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    Soft Drinks: Too Much of a Bad Thing?

    Regular Drinking May Indicate Overall Unhealthy Lifestyle
    WebMD Health News

    Aug. 24, 2004 -- Sugar-sweetened sodas and fruit punch, already considered notorious contributors to childhood obesity, can also lead to serious health problems in adults -- and may even indicate an overall unhealthy lifestyle, suggests new research.

    The study shows that women who increased their intake of sugar-sweetened soft drinks or fruit punch from one can per week to one per day gained more weight and doubled their risk of type 2 diabetes compared with women who did not increase their intake. Diet soft drinks were not associated with increased risks.

    What's more, these women usually live a less healthy lifestyle and get more calories overall.

    Meanwhile, those who increased their intake of fruit juice also experienced weight gain but no increased risk of type 2 diabetes.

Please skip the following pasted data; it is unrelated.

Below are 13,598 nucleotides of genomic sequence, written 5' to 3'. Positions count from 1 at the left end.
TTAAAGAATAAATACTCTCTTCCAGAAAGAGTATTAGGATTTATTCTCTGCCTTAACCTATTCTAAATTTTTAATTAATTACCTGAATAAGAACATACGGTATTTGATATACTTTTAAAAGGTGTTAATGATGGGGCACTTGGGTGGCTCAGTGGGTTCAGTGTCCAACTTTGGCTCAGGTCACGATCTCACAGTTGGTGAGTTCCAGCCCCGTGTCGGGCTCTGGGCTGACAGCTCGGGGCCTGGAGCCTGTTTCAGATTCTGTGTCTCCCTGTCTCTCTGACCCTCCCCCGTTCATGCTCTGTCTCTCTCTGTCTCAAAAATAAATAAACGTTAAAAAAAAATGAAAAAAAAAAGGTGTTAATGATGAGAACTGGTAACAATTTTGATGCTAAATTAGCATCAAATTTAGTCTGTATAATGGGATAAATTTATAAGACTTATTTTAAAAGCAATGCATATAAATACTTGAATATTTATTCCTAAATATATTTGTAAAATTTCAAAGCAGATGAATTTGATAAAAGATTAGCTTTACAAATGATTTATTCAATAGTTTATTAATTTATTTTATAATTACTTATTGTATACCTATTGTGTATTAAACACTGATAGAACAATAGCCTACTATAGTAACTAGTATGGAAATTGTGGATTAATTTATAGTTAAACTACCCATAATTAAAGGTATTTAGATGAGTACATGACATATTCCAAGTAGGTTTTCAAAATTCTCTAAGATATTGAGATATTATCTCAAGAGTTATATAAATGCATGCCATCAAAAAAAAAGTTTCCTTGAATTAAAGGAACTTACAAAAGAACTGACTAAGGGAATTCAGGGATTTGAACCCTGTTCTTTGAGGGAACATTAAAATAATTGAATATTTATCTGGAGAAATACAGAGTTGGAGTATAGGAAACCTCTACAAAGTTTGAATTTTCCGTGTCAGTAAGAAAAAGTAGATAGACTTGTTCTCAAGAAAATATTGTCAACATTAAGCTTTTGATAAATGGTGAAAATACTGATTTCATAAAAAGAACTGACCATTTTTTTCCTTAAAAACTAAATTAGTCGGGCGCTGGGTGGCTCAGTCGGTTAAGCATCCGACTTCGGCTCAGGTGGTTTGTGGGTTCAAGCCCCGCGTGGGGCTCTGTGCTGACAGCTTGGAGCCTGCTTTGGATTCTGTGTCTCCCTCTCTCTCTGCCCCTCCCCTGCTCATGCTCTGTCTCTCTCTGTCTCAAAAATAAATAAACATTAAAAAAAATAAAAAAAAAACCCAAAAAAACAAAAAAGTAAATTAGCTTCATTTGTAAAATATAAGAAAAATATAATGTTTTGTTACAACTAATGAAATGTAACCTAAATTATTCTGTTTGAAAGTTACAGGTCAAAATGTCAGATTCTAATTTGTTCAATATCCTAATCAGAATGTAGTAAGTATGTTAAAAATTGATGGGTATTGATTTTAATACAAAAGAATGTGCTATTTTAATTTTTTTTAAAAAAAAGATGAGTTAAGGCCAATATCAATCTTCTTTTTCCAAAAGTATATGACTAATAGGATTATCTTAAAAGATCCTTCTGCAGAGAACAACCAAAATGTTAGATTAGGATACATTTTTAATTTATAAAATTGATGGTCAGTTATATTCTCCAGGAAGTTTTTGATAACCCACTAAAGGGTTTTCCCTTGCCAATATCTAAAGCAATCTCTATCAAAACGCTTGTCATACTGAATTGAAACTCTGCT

The women in the study were from the ongoing Nurses Health Study and were practicing nurses between ages 24 and 44 during the study period. The study appears in this week's Journal of the American Medical Association.

    Researcher JoAnn E. Manson, MD, chief of preventive medicine at Brigham and Women's Hospital and professor of medicine at Harvard Medical School, says her team expected to find a significant weight gain among the study participants consuming the most sugar-sweetened soft drinks. "These drinks are pretty much liquid candy -- just sugar and water," she tells WebMD.

    "But we didn't think it would lead to this great an increase in type 2 diabetes risk. It's pretty substantial, an 83% increased risk among women having one can of soda a day and a doubling among those having fruit punch daily."

    Doctors Should Ask About Soda Intake

    These findings prompted one expert to call upon doctors to specifically ask their patients, whether children or adults, about their intake of sugar-sweetened soft drinks -- just as they do about other factors known to cause health problems.

    "They should be asking this if they are interested in helping their patients lose weight," says Caroline M. Apovian, MD, of Boston University School of Medicine, who was not involved in the study but wrote an accompanying editorial to it. "They may not be doing that now, but I think this study is going to change that."

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